"Have Forest Have Life" is a documentary about biodiversity issues in the Cardamom forest region of Cambodia, produced by Camerado SE Asia for WildAid (now Wildlife Alliance), Conservation International, and Fauna and Flora International. See the movie:
The Cardamom Mountain rain forests are considered by some to be one of the most species-rich and intact natural habitats in the region, but they are also one of the least explored, writes worldwidelife.org. The Cardamom Mountains Rain Forests ecoregion sits astride the Cardamom Mountains (locally known as Kravanh) and the Elephant Range (locally known as Dom rei) in southwestern Cambodia and extends slightly across the border into southeastern Thailand. The mountain range rises from sea level to more than 1,500 m to intercept and extract the moisture from the monsoon winds. The orientation of their topography along the Gulf of Thailand produces unusually wet conditions of 3,000-4,000 mm annual rainfall on the southwestern slopes of these ranges, and only a short dry season occurs. The mean annual rainfall total exceeds 5,000 mm in the Emerald Valley near Bokor in the Elephant Range, whereas Kirirom, more distant from the coast in this range, receives about 2,000 mm annually. Also included in the ecoregion is Phnom Aural (1,813 m), the highest point in Cambodia.
The ecoregion is considered to harbor more than 100 mammal species. See a video of a mammal population licking salt deep in the forested mountains.
The elephant population in the Cardamom and Elephant ranges is widely considered to be the most important in Cambodia and among the largest in Indochina, writes worldwildlife.org.
The Phnom Aural and Phnom Samkos wildlife sanctuaries in the Cardamom Mountains of Cambodia were established by Royal Decree in 1993. See a map of Phnom Samkos Wildlife Sanctuary and read more about the sanctuary. See a video about the Sanctuary:
Read, what birs you find in the Important Bird Area of Phnom Sakos on birdlife.org.
Read about reptiles research by Thy Neang.
See the Buffalo Eye Fungus und read about it.
See the discovered Cambodian kukri snake.
Cambodian environmental activist Chut Wutty, who fought against illegal logging, has been shot in the Cardamom Mountains in 2012. His contribution to the conservation of the Cardamom Mountains and its wildlife was critical, writes Ally Catterick. Read his story on Phnom Penh Post. On the day that Chut Wutty died, he was travelling from Pursat to Koh Kong on a new road constructed by the China-Yunnan Corporation, as part of its development of the Atai Dam, located in the Central Cardamoms Protected Forest, writes Sarah Milne. And she continues: "Since 2009, when construction of the Atai Dam began, the trafficking of rosewood in the northern Cardamom Mountains has been rampant. It appears that tens of millions of dollars of timber have been extracted from the area so far, under the auspices of the MDS Import Export Company. This well-connected Cambodian company was originally contracted only to clear forest from the Atai dam reservoir area, but its logging activities have been widespread and systematic." The investigation into the death of Chut Wutty has been dropped by a local judge, writes The Cambodia Daily.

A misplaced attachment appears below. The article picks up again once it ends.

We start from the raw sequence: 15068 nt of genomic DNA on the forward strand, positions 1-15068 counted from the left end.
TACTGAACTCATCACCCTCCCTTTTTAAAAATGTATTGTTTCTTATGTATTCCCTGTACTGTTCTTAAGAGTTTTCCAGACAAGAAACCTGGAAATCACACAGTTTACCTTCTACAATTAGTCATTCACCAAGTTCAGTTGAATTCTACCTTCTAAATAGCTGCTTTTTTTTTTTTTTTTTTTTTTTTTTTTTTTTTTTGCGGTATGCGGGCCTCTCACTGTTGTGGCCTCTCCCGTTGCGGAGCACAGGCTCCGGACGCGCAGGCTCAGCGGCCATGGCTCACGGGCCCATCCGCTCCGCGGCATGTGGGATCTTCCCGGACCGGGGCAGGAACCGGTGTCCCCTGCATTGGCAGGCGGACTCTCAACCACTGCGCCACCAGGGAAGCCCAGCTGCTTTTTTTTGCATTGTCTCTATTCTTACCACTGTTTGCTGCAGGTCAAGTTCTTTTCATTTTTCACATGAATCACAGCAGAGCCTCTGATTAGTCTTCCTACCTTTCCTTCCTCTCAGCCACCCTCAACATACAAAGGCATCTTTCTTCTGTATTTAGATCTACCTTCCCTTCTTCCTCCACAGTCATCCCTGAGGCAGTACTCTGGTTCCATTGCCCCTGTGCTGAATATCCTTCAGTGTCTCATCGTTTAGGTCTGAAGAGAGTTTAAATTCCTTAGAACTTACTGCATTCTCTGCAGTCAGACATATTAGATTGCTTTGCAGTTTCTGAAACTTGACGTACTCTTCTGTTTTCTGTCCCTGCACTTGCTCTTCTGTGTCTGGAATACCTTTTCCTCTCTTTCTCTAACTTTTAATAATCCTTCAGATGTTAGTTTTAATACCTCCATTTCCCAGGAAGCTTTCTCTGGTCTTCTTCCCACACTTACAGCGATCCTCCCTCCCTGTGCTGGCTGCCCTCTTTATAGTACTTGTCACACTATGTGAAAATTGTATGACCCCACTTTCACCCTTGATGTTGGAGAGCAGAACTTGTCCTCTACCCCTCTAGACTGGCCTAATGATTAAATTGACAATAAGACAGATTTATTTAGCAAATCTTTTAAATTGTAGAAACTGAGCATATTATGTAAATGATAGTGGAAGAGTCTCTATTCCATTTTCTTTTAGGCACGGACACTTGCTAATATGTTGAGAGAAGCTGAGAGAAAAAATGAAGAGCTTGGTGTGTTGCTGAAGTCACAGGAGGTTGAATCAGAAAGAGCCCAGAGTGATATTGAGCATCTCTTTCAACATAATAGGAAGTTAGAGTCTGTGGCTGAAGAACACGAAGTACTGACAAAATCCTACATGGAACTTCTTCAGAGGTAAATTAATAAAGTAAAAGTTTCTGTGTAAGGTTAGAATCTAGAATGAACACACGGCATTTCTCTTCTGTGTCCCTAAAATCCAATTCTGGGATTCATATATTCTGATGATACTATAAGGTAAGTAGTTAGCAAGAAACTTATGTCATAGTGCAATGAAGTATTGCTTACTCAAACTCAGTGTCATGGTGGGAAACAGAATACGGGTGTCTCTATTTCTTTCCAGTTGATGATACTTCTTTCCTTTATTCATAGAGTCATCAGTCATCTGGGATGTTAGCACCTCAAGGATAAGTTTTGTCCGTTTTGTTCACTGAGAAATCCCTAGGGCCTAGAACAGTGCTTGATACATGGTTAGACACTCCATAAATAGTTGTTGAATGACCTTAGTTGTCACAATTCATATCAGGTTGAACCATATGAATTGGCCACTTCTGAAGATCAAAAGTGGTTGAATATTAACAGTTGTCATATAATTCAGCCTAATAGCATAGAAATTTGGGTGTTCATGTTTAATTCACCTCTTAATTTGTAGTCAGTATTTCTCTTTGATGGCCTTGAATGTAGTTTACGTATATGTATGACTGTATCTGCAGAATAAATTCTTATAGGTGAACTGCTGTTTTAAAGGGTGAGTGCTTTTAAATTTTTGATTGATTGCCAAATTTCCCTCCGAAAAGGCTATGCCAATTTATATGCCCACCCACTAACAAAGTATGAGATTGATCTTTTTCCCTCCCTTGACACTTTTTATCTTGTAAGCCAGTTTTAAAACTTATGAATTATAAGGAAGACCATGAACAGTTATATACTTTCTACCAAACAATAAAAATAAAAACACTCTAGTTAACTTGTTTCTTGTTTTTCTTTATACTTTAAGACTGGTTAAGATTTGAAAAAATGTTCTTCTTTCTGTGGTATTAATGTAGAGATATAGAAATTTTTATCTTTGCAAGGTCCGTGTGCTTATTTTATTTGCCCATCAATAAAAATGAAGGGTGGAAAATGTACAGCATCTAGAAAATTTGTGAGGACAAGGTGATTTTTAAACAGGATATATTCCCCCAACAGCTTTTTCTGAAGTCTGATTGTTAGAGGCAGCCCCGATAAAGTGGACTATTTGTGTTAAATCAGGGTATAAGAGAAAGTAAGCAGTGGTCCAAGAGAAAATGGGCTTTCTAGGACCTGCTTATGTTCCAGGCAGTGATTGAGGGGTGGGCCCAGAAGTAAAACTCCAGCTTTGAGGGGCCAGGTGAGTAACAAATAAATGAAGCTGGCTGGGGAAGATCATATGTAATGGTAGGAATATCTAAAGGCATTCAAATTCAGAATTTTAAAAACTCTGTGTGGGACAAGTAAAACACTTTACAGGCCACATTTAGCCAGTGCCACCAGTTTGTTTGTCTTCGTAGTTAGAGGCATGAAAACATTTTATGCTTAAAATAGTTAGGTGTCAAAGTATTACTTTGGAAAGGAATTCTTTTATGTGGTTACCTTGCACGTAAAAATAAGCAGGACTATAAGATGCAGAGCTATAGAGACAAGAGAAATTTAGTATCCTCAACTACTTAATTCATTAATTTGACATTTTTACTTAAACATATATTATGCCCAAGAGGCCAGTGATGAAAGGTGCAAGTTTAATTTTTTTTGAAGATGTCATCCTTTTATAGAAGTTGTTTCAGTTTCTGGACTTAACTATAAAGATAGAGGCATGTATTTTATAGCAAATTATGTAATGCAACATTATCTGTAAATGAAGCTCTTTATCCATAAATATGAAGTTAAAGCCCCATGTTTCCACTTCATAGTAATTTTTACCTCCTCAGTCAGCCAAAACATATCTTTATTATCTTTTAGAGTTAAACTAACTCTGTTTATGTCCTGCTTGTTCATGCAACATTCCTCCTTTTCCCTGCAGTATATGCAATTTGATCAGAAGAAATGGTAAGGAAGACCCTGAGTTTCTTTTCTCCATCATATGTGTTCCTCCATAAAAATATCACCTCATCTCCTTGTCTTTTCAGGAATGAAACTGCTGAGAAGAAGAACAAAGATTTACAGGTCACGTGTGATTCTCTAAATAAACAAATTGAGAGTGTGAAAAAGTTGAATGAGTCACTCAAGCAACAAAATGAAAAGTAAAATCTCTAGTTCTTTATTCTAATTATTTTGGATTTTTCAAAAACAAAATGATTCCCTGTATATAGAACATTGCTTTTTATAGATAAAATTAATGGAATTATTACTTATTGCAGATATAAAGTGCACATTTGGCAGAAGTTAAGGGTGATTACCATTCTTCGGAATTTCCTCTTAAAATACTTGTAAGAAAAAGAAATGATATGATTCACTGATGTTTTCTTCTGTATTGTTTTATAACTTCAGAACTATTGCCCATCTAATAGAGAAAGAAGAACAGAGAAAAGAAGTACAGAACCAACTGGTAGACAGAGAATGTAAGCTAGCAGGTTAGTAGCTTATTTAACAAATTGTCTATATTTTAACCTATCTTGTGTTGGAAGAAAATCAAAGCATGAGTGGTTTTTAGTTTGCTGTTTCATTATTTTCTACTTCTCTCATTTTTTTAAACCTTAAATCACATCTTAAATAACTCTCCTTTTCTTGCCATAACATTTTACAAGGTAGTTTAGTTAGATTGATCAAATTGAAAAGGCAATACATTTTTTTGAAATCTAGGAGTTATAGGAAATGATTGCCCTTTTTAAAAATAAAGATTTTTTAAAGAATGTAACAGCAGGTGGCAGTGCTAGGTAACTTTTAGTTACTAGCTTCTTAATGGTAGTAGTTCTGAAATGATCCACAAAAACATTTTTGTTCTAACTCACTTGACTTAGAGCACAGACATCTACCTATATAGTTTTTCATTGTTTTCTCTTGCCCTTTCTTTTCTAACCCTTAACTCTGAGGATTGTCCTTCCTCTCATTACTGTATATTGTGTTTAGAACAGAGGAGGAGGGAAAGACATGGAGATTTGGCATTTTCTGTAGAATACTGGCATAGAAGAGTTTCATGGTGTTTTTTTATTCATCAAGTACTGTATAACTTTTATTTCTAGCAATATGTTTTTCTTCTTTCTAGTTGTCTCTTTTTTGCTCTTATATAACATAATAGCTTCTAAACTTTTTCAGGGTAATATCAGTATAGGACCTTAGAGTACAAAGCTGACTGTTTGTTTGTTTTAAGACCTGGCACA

The drug Ecstasy is coming from these forests. Safrole oil is taken from rare species of trees and is used as the starting material for the illegal production of the drug. Sources of Sassafras oil are now becoming more and more difficult to find both due to the more strict control on the illicit use of the product and, even more importantly, in order to prevent massive deforestation of tropical forests. China, Brazil and Vietnam, the three main historical producers of Sassafras oil, have now banned harvest of the trees, writes www4.ncsu.edu/~rjdoming/. So the production moved to Cambodia, namely in the Cardamom Mountains controlled by the Khmer rouge. In 2005 the Cambodian government also banned harvesting of Sassafras trees. Deep in the Cardamom Mountains and Phnom Samkos Wildlife Sanctuary in western Cambodia clandestine factories are distilling safrole oil to be used for the production of ecstasy. As a result there is a growing price being paid by the local environment. Trees containing the viscous, fragrant, safrole oil are cut down during the manufacturing process. Read more by Robert Jonathan Dominguez, a senior at North Carolina State University. Read also Ecstasy: No Party for Cambodia's Forests.
NH48 is a very rough road going from Koh Kong through the wild Cardamoms to Pailin and Battambang, it passes mountain towns such as Veal Veng, O Som (there’s a ranger station) and Promoui. "It should be attempted only in the dry season by dirt bikers with oodles of off-road experience", writes lonelyplanet.com.
Where you stay and treck in the southern Cardamom Mountains: ecoadventure.cambodia.com. Read Cambodia’s Cardamom Mountains, full of secrets by Washington Post. Tours are offered by mekong-travel.com. Se also Cardamom Mountain Resort. Read more about Chi Phat commune and Rainbow Lodge. And a Cycling Trip across Cardamom Mountains.
Picture by -AX-
O Som Village
Picture by -AX-
Dam under construction near Mondol Seima in 2011
Picture by Carsten Dohrmann
Saom River near Srae Ambel